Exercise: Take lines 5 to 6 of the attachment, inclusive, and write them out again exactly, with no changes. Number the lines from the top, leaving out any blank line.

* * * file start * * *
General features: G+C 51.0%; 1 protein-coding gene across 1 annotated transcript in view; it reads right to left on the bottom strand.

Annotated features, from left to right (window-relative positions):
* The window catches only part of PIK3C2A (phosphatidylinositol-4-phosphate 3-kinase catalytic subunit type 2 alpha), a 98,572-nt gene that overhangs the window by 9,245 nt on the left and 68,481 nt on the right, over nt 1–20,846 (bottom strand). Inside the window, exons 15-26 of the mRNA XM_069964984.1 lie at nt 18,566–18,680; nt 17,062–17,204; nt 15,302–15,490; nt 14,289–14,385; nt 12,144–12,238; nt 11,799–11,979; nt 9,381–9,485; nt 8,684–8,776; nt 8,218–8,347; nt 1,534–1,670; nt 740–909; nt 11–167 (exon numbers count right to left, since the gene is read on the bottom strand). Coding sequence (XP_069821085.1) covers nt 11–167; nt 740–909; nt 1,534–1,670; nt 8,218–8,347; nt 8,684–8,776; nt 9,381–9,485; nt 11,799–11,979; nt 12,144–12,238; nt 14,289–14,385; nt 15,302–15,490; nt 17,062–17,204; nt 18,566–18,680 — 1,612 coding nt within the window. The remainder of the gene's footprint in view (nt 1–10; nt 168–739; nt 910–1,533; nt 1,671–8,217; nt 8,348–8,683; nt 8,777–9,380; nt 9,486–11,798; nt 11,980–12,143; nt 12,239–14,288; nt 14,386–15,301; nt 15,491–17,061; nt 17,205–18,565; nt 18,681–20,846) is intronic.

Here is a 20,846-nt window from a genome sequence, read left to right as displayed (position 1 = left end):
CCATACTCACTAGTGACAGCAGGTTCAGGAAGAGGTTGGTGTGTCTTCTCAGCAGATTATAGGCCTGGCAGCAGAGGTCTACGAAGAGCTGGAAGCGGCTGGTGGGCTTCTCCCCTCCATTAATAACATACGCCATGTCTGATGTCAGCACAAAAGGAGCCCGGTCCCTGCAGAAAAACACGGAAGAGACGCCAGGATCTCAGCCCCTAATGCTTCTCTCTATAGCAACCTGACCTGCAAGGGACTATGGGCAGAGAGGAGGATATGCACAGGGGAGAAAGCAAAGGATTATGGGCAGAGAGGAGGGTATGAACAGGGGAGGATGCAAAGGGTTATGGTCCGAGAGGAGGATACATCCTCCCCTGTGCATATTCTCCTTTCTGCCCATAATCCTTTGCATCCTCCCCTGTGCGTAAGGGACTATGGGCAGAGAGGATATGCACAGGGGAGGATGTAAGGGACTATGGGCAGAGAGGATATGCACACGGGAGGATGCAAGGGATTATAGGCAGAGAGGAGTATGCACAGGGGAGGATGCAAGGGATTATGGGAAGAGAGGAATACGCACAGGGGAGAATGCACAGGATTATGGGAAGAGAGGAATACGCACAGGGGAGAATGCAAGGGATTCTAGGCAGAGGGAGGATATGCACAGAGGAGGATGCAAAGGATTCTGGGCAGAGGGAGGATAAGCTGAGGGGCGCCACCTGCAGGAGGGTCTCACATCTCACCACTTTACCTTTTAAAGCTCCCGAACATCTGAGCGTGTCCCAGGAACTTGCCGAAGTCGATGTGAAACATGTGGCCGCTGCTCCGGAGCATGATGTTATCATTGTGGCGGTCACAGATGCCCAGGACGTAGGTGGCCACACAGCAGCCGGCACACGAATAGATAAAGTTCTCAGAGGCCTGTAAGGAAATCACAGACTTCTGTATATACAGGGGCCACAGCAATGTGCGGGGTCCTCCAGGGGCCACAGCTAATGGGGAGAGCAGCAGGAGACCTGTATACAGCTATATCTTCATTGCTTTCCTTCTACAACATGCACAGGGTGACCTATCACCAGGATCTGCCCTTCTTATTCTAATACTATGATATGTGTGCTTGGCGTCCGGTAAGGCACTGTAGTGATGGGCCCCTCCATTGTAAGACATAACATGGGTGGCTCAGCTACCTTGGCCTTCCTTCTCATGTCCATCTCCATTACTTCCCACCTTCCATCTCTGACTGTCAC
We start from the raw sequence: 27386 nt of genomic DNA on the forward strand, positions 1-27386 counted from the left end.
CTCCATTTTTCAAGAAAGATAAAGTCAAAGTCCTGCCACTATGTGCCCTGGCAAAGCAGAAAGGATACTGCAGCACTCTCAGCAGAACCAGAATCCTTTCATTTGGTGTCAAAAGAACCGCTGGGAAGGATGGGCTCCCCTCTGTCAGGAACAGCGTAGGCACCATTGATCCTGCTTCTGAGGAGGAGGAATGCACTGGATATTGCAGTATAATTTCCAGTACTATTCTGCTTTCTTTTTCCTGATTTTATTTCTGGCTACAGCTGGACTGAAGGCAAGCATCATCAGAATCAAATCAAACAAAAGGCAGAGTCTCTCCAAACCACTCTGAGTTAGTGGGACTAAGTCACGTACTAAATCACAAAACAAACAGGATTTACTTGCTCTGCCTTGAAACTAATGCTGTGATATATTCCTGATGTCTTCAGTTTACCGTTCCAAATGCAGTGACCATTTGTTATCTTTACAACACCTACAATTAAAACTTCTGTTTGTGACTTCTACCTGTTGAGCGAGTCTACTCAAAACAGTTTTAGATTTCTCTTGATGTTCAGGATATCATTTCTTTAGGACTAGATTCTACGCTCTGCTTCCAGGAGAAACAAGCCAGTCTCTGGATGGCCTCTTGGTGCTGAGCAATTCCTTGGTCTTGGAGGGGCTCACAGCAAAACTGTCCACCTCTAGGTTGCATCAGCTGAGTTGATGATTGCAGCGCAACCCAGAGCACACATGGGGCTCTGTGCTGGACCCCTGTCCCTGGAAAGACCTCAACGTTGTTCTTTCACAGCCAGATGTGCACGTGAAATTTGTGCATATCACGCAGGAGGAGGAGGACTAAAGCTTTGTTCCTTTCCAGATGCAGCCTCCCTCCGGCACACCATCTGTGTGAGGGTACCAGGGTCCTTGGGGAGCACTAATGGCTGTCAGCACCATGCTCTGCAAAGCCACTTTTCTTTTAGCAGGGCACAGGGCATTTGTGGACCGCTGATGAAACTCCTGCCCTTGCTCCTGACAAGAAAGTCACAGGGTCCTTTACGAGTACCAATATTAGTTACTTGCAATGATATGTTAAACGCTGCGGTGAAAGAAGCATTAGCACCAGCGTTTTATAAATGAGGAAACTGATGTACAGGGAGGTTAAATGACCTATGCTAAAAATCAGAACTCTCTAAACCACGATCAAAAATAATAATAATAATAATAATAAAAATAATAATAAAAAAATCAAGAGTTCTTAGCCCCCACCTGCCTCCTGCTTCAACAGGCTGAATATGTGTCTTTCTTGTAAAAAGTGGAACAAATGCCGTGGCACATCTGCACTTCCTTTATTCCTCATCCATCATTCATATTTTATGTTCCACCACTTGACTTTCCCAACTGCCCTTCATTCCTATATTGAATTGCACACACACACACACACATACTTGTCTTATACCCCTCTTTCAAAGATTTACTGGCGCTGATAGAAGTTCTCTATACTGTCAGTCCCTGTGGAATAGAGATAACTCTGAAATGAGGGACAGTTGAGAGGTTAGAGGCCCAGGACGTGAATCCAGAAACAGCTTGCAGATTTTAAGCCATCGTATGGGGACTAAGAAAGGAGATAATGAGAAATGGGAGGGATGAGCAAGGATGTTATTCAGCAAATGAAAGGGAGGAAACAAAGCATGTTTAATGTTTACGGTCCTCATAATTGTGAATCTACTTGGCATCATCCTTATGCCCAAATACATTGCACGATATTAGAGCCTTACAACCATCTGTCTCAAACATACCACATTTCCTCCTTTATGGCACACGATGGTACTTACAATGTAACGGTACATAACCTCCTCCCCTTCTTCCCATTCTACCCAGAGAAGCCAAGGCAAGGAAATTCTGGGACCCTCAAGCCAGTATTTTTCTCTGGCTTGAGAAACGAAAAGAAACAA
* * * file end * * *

CCATACTCACTAGTGACAGCAGGTTCAGGAAGAGGTTGGTGTGTCTTCTCAGCAGATTATAGGCCTGGCAGCAGAGGTCTACGAAGAGCTGGAAGCGGCTGGTGGGCTTCTCCCCTCCATTAATAACATACGCCATGTCTGATGTCAGCACAAAAGGAGCCCGGTCCCTGCAGAAAAACACGGAAGAGACGCCAGGATCTCAGCCCCTAATGCTTCTCTCTATAGCAACCTGACCTGCAAGGGACTATGGGCAGAGAGGAGGATATGCACAGGGGAGAAAGCAAAGGATTATGGGCAGAGAGGAGGGTATGAACAGGGGAGGATGCAAAGGGTTATGGTCCGAGAGGAGGATACATCCTCCCCTGTGCATATTCTCCTTTCTGCCCATAATCCTTTGCATCCTCCCCTGTGCGTAAGGGACTATGGGCAGAGAGGATATGCACAGGGGAGGATGTAAGGGACTATGGGCAGAGAGGATATGCACACGGGAGGATGCAAGGGATTATAGGCAGAGAGGAGTATGCACAGGGGAGGATGCAAGGGATTATGGGAAGAGAGGAATACGCACAGGGGAGAATGCACAGGATTATGGGAAGAGAGGAATACGCACAGGGGAGAATGCAAGGGATTCTAGGCAGAGGGAGGATATGCACAGAGGAGGATGCAAAGGATTCTGGGCAGAGGGAGGATAAGCTGAGGGGCGCCACCTGCAGGAGGGTCTCACATCTCACCACTTTACCTTTTAAAGCTCCCGAACATCTGAGCGTGTCCCAGGAACTTGCCGAAGTCGATGTGAAACATGTGGCCGCTGCTCCGGAGCATGATGTTATCATTGTGGCGGTCACAGATGCCCAGGACGTAGGTGGCCACACAGCAGCCGGCACACGAATAGATAAAGTTCTCAGAGGCCTGTAAGGAAATCACAGACTTCTGTATATACAGGGGCCACAGCAATGTGCGGGGTCCTCCAGGGGCCACAGCTAATGGGGAGAGCAGCAGGAGACCTGTATACAGCTATATCTTCATTGCTTTCCTTCTACAACATGCACAGGGTGACCTATCACCAGGATCTGCCCTTCTTATTCTAATACTATGATATGTGTGCTTGGCGTCCGGTAAGGCACTGTAGTGATGGGCCCCTCCATTGTAAGACATAACATGGGTGGCTCAGCTACCTTGGCCTTCCTTCTCATGTCCATCTCCATTACTTCCCACCTTCCATCTCTGACTGTCAC
We start from the raw sequence: 27386 nt of genomic DNA on the forward strand, positions 1-27386 counted from the left end.